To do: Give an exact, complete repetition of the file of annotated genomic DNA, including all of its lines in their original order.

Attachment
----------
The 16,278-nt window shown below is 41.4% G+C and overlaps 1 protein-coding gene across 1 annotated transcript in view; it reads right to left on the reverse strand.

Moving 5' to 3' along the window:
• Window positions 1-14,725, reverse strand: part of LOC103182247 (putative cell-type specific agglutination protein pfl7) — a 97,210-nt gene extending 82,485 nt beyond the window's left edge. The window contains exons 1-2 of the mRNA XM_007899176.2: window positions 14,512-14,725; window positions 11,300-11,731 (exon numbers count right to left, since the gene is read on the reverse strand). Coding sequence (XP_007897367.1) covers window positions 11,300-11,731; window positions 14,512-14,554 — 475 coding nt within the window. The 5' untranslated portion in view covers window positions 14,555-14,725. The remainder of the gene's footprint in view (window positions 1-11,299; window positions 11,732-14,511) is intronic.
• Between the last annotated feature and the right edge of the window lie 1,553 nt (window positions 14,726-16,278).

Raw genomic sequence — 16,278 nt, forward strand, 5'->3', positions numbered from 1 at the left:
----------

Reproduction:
The 16,278-nt window shown below is 41.4% G+C and overlaps 1 protein-coding gene across 1 annotated transcript in view; it reads right to left on the reverse strand.

Moving 5' to 3' along the window:
• Window positions 1-14,725, reverse strand: part of LOC103182247 (putative cell-type specific agglutination protein pfl7) — a 97,210-nt gene extending 82,485 nt beyond the window's left edge. The window contains exons 1-2 of the mRNA XM_007899176.2: window positions 14,512-14,725; window positions 11,300-11,731 (exon numbers count right to left, since the gene is read on the reverse strand). Coding sequence (XP_007897367.1) covers window positions 11,300-11,731; window positions 14,512-14,554 — 475 coding nt within the window. The 5' untranslated portion in view covers window positions 14,555-14,725. The remainder of the gene's footprint in view (window positions 1-11,299; window positions 11,732-14,511) is intronic.
• Between the last annotated feature and the right edge of the window lie 1,553 nt (window positions 14,726-16,278).

Raw genomic sequence — 16,278 nt, forward strand, 5'->3', positions numbered from 1 at the left: